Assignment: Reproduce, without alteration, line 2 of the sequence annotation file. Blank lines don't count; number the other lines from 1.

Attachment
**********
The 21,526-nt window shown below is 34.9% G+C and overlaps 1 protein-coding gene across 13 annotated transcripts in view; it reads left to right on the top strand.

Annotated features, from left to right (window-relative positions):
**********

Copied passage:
Annotated features, from left to right (window-relative positions):